Merchán-Baeza, Jose Antonio; González-Sánchez, Manuel; Cuesta-Vargas, Antonio Ignacio

2014-01-01

147

Shifts in food quality for herbivorous consumer growth: multiple golden means in the life history.  

PubMed

Consumer growth can be affected by imbalances between the nutrient content of the consumer and its food resource. Although ontogenetic-driven changes in animal composition are well documented, their potential consequences for the organism's sensitivity to food quality constraints have remained elusive. Here we show that the potential growth response of the copepod Mixodiaptomus laciniatus (as %RNA and RNA:DNA ratio) to the natural gradient of seston carbon (C) : nutrient ratio is unimodal and stage specific. Solution of the equation given by the first derivative function provided the optimum C : nutrient ratio for maximum stage-specific growth, which increased during ontogeny. The peakedness of the function indicated that animal vulnerability to suboptimal food quality decreased as juveniles reached adulthood. Consistent with these results, a field experiment demonstrated that potential consumer growth responded to variations in seston C: phosphorus ratio, and that early life stages were particularly vulnerable to suboptimal food quality. PMID:25000759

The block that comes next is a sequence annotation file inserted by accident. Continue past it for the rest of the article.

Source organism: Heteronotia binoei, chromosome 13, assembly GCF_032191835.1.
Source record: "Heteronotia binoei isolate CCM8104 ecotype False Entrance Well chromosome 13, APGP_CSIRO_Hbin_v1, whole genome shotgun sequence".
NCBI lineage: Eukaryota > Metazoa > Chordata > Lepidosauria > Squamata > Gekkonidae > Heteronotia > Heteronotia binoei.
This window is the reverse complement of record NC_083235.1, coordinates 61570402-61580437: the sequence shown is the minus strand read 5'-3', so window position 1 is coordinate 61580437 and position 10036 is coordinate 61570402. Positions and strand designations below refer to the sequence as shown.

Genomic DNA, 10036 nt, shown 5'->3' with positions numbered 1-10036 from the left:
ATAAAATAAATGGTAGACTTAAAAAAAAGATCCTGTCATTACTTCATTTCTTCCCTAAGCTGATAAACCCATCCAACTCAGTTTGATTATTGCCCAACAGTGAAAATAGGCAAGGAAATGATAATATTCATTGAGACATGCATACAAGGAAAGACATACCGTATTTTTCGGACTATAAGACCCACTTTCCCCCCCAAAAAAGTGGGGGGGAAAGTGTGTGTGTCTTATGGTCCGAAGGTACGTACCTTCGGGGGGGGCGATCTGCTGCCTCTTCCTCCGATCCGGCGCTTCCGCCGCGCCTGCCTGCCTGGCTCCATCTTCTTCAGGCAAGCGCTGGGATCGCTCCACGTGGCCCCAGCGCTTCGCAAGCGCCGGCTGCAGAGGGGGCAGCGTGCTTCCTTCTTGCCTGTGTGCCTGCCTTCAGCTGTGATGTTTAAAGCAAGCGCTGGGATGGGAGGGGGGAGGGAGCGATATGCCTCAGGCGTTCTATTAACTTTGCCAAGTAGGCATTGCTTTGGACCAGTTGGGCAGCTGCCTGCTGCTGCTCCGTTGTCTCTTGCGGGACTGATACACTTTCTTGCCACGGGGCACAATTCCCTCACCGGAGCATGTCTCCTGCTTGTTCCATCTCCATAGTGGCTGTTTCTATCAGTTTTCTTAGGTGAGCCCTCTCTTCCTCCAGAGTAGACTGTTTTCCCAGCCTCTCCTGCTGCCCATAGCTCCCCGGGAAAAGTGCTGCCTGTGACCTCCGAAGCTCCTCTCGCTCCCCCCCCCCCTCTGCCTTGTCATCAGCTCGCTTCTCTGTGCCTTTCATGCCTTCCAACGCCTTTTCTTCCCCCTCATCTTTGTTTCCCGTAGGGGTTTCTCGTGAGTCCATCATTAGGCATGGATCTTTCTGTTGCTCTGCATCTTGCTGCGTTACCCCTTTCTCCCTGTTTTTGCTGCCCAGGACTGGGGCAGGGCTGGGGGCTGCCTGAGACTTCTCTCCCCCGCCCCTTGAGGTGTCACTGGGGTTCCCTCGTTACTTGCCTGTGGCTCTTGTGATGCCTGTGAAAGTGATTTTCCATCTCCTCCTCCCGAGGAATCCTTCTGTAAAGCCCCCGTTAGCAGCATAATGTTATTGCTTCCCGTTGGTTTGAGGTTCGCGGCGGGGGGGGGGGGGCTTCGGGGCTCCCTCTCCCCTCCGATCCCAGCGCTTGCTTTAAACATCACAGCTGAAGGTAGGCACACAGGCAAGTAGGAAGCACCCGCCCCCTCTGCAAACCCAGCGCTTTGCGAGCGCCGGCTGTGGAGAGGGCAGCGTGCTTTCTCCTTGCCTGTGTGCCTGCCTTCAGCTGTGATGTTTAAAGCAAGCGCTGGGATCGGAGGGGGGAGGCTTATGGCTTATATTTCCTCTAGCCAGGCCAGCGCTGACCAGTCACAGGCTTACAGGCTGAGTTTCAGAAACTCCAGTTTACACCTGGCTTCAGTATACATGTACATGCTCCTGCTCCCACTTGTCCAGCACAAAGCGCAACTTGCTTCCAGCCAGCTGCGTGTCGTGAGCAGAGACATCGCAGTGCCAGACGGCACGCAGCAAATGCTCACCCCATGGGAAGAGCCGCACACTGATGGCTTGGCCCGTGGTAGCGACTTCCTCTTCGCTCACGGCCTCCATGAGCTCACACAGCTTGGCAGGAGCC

Bullejos, Francisco José; Carrillo, Presentación; Gorokhova, Elena; Medina-Sánchez, Juan Manuel; Balseiro, Esteban Gabriel; Villar-Argaiz, Manuel

2014-05-01

148

HYDROMETEOROLOGICAL REPORT NO. 39 PROBABLE MAXIMUM PRECIPITATION"  

E-print Network

HYDROMETEOROLOGICAL REPORT NO. 39 PROBABLE MAXIMUM PRECIPITATION" IN THE HAWAllAN ISLANDS LOAN COPY (Nos. 6-22 Numbered Retroactively) *No: 1. Maximum possible precipitation over the Ompompanoos~c Basin above Union Villag~, Vt. 1943. *No. 2. Maximum possible precipitation over'the Ohio River-Basin above

149

Parameterized Algorithms for Directed Maximum Leaf Problems  

E-print Network

Parameterized Algorithms for Directed Maximum Leaf Problems Noga Alon 1 , Fedor V. Fomin 2 spanning tree, then D contains one with at least (n/2) 1/5 - 1 leaves. 1 Introduction The Maximum Leaf a digraph D, the Directed Maximum Leaf Out­Branching problem is the problem of finding an out­branching in D

Krivelevich, Michael

150

Dynamic reaching in infants during binocular and monocular viewing  

PubMed Central